I’ve been reading through the republican platform, and its become clear that this is not a document based in the real world. This isn’t exactly surprising, but here are some of the things that jumped out at me.
First of all, Republicans propose to “simplify the tax code” which typically means eliminating deductions. They propose an across the board 20% reduction in rates, on top of the extension of the Bush tax cuts! They claim to be able to do this in a revenue neutral manner, but such a massive reduction in revenue would mean tremendous cuts in spending, which just aint gonna happen. We’ve been over this before.
Then, we get this:
Because of the vital role of religious organizations, charities, and fraternal benevolent societies in fostering benevolence and patriotism, they should not be subject to taxation, and donations to them should continue to be tax deductible.
I actually agree with that, I just would like to point out that there, right off the bat, is a deduction that can’t be eliminated. And so the quest for revenue neutrality gets a bit harder.
In any restructuring of federal taxation, to guard against hypertaxation of the American people, any value added tax or national sales tax must be tied to the simultaneous repeal of the Sixteenth Amendment, which established the federal income tax.
Hypertaxation! Wow, that’s one hell of a word! Its terrifying! Never mind, of course, the fact that tax rates are currently at their lowest point in 60 years. Also, good luck making the elimination of income tax revenue neutral.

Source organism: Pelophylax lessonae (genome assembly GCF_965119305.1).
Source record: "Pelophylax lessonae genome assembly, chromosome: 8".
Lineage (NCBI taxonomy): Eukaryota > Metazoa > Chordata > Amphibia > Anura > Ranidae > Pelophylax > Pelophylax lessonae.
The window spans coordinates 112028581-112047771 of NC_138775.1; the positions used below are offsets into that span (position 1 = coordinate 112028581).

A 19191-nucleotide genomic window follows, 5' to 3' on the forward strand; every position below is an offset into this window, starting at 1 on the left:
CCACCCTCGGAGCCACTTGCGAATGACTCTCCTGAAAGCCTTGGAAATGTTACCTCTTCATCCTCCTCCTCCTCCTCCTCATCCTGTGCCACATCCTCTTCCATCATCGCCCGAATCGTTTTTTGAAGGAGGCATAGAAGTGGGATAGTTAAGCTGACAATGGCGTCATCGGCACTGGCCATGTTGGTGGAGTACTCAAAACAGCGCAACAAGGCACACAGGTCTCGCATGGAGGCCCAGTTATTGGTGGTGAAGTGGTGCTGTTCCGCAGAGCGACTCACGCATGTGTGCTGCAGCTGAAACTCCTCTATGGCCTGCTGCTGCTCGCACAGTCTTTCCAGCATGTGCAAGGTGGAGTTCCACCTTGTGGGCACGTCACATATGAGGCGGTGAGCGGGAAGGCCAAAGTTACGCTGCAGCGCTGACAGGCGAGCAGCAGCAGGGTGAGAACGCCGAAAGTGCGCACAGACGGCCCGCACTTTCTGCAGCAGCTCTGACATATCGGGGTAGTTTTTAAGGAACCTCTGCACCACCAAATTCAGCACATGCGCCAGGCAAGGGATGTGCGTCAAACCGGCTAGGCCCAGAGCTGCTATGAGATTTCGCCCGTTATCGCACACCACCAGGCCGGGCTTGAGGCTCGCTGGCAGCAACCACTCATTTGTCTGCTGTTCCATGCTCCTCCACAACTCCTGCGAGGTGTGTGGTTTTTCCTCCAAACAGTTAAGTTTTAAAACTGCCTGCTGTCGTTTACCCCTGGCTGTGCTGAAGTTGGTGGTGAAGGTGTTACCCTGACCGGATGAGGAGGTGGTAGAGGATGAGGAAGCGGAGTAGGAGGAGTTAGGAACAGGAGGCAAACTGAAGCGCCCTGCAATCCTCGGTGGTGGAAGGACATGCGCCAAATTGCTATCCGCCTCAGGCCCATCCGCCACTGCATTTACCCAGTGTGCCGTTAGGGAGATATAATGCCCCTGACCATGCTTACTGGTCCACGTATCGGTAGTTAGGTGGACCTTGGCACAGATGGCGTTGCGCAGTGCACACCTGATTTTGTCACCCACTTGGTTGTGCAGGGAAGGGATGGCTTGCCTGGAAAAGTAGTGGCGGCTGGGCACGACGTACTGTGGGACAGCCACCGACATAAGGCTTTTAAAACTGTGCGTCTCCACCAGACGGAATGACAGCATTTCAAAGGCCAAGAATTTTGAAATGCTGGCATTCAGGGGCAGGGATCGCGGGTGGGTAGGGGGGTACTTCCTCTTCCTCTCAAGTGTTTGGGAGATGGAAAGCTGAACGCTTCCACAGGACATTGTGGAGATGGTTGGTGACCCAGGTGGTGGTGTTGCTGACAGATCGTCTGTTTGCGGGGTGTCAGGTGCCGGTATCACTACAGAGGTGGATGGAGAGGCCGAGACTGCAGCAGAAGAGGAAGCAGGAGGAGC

Naturally, now that we’ve covered the part where we eliminate federal revenue, we get to the Very Serious part about the debt:
Over the last three and a half years, while cutting the defense budget, the current Administration has added an additional $5.3 trillion to the national debt—now approximately $16 trillion, the largest amount in U.S. history.
First off, the defense budget. It should be cut! But the Republicans certainly won’t do that. Keep that in mind, for later. The important part here, though, is the con they’re trying to pull. Notice the part I bolded. It’s important to only consider that time frame, because if you extend it back to, lets say around January 2001, then you’ll see where the real debt came from.Tax cuts and two unfunded wars! So remember kids, debt is bad, mmkay? Unless it’s Republican debt, in which case its freedom, markets, and responsibility. So what would the Republicans propose to do about debt? This: